Also, there is a thriving Women’s Task Force in the village — one that feels responsible for the entire village and also uses local resources to improve its own skills. GPSVS has organized workshops and disseminated information on how families can prevent fires (a frequent phenomenon owing to use of firewood and kachha house). All women members also attended a workshop along with their husbands on how to build earthquake- and fire-resistant houses. Seven to eight inspired women have already convinced their families to build such homes. Two to three trainings have also been held to involve children in the community disaster resilience processes.
Impact of Community Disaster Resilience Initiatives
Despite being one of the recent additions to the pan-India program, the women of Jagir Araji have successfully combined preparing communities against floods or earthquakes with addressing the underlying risks of poor health infrastructure, hygiene issues, sustainable livelihoods through agriculture, etc. Increased understanding of the government machinery and schemes was an enabling factor as well as a by-product of the initiative. During the last three years, they were able to mobilize a sizeable INR 11.4 lakhs of public funds via various government schemes.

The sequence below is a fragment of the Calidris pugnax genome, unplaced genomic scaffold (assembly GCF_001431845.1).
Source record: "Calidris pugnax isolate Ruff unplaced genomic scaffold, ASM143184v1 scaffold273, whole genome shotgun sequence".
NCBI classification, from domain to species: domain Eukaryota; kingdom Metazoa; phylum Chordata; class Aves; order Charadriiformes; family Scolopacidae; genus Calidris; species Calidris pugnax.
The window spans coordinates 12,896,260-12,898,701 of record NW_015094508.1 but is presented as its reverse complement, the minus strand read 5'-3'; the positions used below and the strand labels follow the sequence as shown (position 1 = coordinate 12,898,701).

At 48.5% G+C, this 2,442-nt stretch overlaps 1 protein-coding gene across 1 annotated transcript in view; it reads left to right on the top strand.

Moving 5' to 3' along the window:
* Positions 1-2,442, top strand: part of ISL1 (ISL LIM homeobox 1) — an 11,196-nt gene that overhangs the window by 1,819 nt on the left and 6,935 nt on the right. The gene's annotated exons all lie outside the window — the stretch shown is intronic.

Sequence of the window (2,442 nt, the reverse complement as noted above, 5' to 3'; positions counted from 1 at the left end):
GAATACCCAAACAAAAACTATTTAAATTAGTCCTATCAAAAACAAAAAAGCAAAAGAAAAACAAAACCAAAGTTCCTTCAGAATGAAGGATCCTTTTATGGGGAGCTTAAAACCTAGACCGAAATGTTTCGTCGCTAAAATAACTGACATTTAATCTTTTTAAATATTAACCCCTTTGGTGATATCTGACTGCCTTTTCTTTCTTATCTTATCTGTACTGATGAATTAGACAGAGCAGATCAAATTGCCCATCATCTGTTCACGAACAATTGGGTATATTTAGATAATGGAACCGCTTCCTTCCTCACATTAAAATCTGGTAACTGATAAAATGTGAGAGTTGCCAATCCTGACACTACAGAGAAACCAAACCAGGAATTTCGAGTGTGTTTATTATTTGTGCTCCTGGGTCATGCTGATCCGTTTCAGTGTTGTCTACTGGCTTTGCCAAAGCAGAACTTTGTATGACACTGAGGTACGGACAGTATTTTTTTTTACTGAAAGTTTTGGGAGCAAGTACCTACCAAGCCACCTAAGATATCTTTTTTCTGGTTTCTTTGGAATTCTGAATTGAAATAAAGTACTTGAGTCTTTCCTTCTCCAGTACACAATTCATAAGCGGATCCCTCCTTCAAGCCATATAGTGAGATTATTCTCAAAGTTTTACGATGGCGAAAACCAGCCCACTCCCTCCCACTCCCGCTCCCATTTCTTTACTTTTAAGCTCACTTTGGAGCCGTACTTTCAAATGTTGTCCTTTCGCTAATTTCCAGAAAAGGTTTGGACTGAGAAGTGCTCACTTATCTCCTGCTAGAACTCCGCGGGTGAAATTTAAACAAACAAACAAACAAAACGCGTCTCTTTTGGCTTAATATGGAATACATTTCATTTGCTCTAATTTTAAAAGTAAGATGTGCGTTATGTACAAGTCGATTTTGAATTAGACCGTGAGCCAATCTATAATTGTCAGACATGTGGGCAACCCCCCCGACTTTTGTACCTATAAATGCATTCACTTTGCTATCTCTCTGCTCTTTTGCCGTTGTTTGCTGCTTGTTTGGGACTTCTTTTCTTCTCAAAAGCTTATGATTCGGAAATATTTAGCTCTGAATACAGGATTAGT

These women have also proven that they are income earners for the family too, making cash profits of around INR 2000. They have a complete understanding of the situation that initially the profits may not be too high, as the members paid leases of their land, but it will gradually multiply. They surely have their eyes set on the bright prospects of their collective farming practices. Collective farming has not only resulted in profits but also in better understanding of their own expenses:
“We were never aware of the profits we made via farming as our husbands managed the finances. However, now we can keep accurate profit-loss accounts and equally take part in the family agriculture.”
Also, in families where the male members are migrants, women now experience greater autonomy while running the household:
“Only if new women leaders will come up, will we also learn more. If we are the only women who will work then how will we grow, who will we learn from?”
The fact that these disasters are seasonal but the impact of community disaster resilience initiatives is perennial is what drives most of these women.